How I was affected by the events of 9-11 is the reason that I am an HR Compliance evangelist.
In 2001, I was the nothing-special HR Manager at a nothing-special company that provided airport auxiliary staff to airlines at Boston Logan Airport. Our employees were the skycaps, baggage handlers, ticket checkers, and yes, airport pre-board security screeners.
There was a rigorous pre-hire background check process to hire employees before they could be badged to work at an airport. Besides undergoing criminal background checks, each applicant’s previous 10-year work history had to be checked manually by me and my HR staff. We did this by making phone calls to all their former supervisors to verify that each applicant was employed exactly as they stated on their applications.
And if there were any gaps between applicants’ jobs, we had to account for their whereabouts by calling and speaking to a professional — their medical provider or religious advisor, for example — who would attest to them knowing and seeing the applicant regularly during the work gap.
Miserable and monotonous work, right? We hated it. It took *forever* to get work histories verified, and we really needed to hire a lot of employees, FAST. (HR knows how this goes — when operations has a bad day, the entire management team blames HR for not hiring enough staff.)
Needless to say, it could be very tempting to rush through the work history checks and do a half-a$$ed job so we could get staff hired quickly for the airport.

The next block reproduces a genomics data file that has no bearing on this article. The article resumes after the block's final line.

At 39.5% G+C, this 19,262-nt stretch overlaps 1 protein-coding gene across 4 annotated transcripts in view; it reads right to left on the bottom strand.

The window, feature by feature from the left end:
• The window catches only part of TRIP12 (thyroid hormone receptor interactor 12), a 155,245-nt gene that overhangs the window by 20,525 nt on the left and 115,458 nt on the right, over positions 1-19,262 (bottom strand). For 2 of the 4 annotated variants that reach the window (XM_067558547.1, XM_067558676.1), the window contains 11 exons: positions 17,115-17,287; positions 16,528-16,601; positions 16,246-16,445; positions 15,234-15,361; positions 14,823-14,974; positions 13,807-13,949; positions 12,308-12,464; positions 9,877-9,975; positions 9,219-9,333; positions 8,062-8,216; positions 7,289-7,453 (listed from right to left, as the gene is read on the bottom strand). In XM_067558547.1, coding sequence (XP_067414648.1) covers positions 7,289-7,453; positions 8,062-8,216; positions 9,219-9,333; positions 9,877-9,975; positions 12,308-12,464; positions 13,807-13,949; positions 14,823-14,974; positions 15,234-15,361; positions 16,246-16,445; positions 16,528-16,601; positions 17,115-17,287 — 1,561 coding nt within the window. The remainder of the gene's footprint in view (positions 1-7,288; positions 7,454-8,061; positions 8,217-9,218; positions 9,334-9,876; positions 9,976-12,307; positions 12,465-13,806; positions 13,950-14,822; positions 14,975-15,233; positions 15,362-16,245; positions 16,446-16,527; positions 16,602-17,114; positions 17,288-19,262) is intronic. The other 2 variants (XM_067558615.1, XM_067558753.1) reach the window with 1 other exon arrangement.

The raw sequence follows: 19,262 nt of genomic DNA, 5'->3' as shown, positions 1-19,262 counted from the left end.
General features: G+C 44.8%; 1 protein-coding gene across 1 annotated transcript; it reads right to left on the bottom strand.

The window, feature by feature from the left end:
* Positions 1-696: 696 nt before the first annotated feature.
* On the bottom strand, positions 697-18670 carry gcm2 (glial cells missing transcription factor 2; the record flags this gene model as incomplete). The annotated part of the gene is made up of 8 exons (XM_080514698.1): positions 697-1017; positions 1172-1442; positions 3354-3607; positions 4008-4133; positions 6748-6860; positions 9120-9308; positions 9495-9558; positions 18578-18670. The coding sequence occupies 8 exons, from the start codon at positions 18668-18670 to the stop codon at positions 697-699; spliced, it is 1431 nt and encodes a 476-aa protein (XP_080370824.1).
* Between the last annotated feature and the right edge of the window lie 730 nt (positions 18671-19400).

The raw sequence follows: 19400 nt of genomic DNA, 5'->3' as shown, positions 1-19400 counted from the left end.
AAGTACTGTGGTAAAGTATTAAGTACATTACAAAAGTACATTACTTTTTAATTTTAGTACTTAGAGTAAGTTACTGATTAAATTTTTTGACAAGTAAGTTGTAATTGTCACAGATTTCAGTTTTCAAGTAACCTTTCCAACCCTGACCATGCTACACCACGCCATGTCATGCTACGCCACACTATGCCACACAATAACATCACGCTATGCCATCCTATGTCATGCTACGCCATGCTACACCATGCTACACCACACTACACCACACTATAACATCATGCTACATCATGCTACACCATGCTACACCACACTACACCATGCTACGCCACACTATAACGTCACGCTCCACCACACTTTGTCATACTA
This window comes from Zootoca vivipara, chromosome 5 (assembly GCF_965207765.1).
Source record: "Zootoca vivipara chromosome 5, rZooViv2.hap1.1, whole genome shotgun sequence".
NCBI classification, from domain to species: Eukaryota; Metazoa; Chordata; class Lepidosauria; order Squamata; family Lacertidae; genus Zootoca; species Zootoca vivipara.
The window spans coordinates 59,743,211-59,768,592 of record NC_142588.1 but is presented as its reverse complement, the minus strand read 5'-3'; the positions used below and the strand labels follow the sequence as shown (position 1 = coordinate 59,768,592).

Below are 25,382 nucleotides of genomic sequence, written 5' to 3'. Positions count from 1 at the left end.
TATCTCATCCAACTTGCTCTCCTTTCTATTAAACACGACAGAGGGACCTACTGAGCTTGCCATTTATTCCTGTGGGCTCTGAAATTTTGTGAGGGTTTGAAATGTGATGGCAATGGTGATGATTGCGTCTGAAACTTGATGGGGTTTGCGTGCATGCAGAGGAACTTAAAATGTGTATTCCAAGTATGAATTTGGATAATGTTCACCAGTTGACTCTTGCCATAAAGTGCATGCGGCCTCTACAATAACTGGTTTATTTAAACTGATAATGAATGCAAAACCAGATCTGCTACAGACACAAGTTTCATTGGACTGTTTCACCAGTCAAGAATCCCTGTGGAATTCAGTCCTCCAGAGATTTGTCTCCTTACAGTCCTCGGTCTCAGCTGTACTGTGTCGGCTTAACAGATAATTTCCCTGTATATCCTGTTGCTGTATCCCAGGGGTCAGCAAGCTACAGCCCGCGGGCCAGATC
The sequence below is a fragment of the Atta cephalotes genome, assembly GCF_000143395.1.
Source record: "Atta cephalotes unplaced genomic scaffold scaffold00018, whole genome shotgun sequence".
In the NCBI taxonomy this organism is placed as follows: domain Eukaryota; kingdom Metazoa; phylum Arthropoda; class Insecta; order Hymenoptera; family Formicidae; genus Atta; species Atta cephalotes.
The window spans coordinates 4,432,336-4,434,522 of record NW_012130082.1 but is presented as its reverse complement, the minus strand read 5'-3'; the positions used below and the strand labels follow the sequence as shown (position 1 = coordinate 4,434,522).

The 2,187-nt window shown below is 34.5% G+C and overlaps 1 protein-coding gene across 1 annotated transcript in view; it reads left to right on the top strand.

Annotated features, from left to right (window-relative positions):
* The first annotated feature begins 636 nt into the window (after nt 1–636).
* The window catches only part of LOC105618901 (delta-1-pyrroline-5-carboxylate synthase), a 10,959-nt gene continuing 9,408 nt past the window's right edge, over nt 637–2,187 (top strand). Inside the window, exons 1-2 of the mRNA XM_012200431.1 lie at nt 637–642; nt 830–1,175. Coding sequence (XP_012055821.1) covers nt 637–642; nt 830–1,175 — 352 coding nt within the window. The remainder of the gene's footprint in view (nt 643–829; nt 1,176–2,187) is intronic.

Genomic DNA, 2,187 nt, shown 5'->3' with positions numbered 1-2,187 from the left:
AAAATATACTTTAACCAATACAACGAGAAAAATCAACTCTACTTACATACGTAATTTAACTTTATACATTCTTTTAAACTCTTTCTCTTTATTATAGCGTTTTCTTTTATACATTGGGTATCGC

But we never did rush through it. Why? Because on my first day of work a year previously, my boss from the Corporate Office explicitly told me “If I catch you taking shortcuts with the applicant screening, you will be gone so fast your head will spin.” And I am both a rule follower and a proponent of not being fired!
On September 11, 2001, it was our employees who staffed American Airlines’ security screening.
Within two hours, my HR office was inundated with law enforcement from the town, state, airport, and the FBI — all poring over the personnel files of our employees, looking for clues.
This is a long, personal story to say this: if my HR department had taken shortcuts or found loopholes to hire staff quickly rather than correctly, I don’t know that I would literally be able to live with myself.
HR compliance — that is, following government rules that regulate employment matters — is rarely life-or-death. But in every company’s lifespan, something will happen that will bring a great amount of scrutiny to your human resources practices. It could be a serious workplace accident or an allegation of discrimination or an employee who wasn’t paid in full.
And when that happens, the difference between you feeling confident in your HR compliance or wondering if you’ve made a mistake will mean the world to you for years to come.